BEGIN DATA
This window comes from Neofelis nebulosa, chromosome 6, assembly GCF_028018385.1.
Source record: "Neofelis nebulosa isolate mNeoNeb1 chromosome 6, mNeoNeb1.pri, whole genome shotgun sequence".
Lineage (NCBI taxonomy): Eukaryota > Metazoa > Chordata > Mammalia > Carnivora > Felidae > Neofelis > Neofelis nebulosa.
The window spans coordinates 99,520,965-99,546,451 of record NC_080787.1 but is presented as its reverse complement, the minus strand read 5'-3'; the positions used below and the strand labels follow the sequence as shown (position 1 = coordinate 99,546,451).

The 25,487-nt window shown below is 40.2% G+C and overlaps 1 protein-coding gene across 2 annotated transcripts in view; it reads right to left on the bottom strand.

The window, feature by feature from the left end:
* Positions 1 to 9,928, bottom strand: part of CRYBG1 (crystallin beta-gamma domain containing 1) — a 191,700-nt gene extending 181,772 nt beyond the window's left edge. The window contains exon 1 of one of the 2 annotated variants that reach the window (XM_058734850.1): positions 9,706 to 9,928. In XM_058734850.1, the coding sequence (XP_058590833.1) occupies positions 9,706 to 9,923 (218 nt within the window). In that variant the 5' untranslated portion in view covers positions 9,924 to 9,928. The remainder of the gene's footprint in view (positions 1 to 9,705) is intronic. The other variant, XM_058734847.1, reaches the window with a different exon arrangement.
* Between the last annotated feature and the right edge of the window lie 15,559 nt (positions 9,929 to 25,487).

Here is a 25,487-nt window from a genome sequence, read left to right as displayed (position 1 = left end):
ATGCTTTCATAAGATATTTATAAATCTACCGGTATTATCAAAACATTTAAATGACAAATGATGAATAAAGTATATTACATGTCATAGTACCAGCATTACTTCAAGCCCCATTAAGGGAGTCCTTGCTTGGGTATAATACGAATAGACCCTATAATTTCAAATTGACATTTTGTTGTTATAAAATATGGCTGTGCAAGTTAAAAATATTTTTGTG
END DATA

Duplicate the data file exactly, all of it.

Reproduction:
This window comes from Neofelis nebulosa, chromosome 6, assembly GCF_028018385.1.
Source record: "Neofelis nebulosa isolate mNeoNeb1 chromosome 6, mNeoNeb1.pri, whole genome shotgun sequence".
Lineage (NCBI taxonomy): Eukaryota > Metazoa > Chordata > Mammalia > Carnivora > Felidae > Neofelis > Neofelis nebulosa.
The window spans coordinates 99,520,965-99,546,451 of record NC_080787.1 but is presented as its reverse complement, the minus strand read 5'-3'; the positions used below and the strand labels follow the sequence as shown (position 1 = coordinate 99,546,451).

The 25,487-nt window shown below is 40.2% G+C and overlaps 1 protein-coding gene across 2 annotated transcripts in view; it reads right to left on the bottom strand.

The window, feature by feature from the left end:
* Positions 1 to 9,928, bottom strand: part of CRYBG1 (crystallin beta-gamma domain containing 1) — a 191,700-nt gene extending 181,772 nt beyond the window's left edge. The window contains exon 1 of one of the 2 annotated variants that reach the window (XM_058734850.1): positions 9,706 to 9,928. In XM_058734850.1, the coding sequence (XP_058590833.1) occupies positions 9,706 to 9,923 (218 nt within the window). In that variant the 5' untranslated portion in view covers positions 9,924 to 9,928. The remainder of the gene's footprint in view (positions 1 to 9,705) is intronic. The other variant, XM_058734847.1, reaches the window with a different exon arrangement.
* Between the last annotated feature and the right edge of the window lie 15,559 nt (positions 9,929 to 25,487).

Here is a 25,487-nt window from a genome sequence, read left to right as displayed (position 1 = left end):
ATGCTTTCATAAGATATTTATAAATCTACCGGTATTATCAAAACATTTAAATGACAAATGATGAATAAAGTATATTACATGTCATAGTACCAGCATTACTTCAAGCCCCATTAAGGGAGTCCTTGCTTGGGTATAATACGAATAGACCCTATAATTTCAAATTGACATTTTGTTGTTATAAAATATGGCTGTGCAAGTTAAAAATATTTTTGTG